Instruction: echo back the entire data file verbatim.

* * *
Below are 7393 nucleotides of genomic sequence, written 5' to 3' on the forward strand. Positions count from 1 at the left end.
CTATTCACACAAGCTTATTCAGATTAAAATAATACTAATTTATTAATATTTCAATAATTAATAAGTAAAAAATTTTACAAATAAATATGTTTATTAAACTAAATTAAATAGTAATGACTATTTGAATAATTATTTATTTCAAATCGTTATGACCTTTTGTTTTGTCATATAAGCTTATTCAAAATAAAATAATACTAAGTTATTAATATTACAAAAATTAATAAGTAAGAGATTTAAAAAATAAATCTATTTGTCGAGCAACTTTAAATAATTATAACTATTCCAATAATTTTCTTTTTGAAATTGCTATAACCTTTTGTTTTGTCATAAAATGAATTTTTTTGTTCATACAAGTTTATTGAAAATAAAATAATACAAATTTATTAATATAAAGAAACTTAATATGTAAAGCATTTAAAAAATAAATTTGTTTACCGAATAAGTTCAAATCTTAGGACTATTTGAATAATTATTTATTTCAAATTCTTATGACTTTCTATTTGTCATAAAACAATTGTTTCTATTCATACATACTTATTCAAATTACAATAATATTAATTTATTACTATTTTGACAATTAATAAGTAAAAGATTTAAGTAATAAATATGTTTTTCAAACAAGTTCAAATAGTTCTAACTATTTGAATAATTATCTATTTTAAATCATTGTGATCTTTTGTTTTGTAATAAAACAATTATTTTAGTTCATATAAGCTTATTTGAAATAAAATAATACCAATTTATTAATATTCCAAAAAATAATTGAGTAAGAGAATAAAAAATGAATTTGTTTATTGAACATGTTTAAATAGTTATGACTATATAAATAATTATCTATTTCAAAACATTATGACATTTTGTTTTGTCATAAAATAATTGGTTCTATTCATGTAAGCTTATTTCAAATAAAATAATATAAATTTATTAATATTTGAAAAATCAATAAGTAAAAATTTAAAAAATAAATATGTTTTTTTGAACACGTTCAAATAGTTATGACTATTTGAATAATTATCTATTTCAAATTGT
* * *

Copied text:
Below are 7393 nucleotides of genomic sequence, written 5' to 3' on the forward strand. Positions count from 1 at the left end.
CTATTCACACAAGCTTATTCAGATTAAAATAATACTAATTTATTAATATTTCAATAATTAATAAGTAAAAAATTTTACAAATAAATATGTTTATTAAACTAAATTAAATAGTAATGACTATTTGAATAATTATTTATTTCAAATCGTTATGACCTTTTGTTTTGTCATATAAGCTTATTCAAAATAAAATAATACTAAGTTATTAATATTACAAAAATTAATAAGTAAGAGATTTAAAAAATAAATCTATTTGTCGAGCAACTTTAAATAATTATAACTATTCCAATAATTTTCTTTTTGAAATTGCTATAACCTTTTGTTTTGTCATAAAATGAATTTTTTTGTTCATACAAGTTTATTGAAAATAAAATAATACAAATTTATTAATATAAAGAAACTTAATATGTAAAGCATTTAAAAAATAAATTTGTTTACCGAATAAGTTCAAATCTTAGGACTATTTGAATAATTATTTATTTCAAATTCTTATGACTTTCTATTTGTCATAAAACAATTGTTTCTATTCATACATACTTATTCAAATTACAATAATATTAATTTATTACTATTTTGACAATTAATAAGTAAAAGATTTAAGTAATAAATATGTTTTTCAAACAAGTTCAAATAGTTCTAACTATTTGAATAATTATCTATTTTAAATCATTGTGATCTTTTGTTTTGTAATAAAACAATTATTTTAGTTCATATAAGCTTATTTGAAATAAAATAATACCAATTTATTAATATTCCAAAAAATAATTGAGTAAGAGAATAAAAAATGAATTTGTTTATTGAACATGTTTAAATAGTTATGACTATATAAATAATTATCTATTTCAAAACATTATGACATTTTGTTTTGTCATAAAATAATTGGTTCTATTCATGTAAGCTTATTTCAAATAAAATAATATAAATTTATTAATATTTGAAAAATCAATAAGTAAAAATTTAAAAAATAAATATGTTTTTTTGAACACGTTCAAATAGTTATGACTATTTGAATAATTATCTATTTCAAATTGT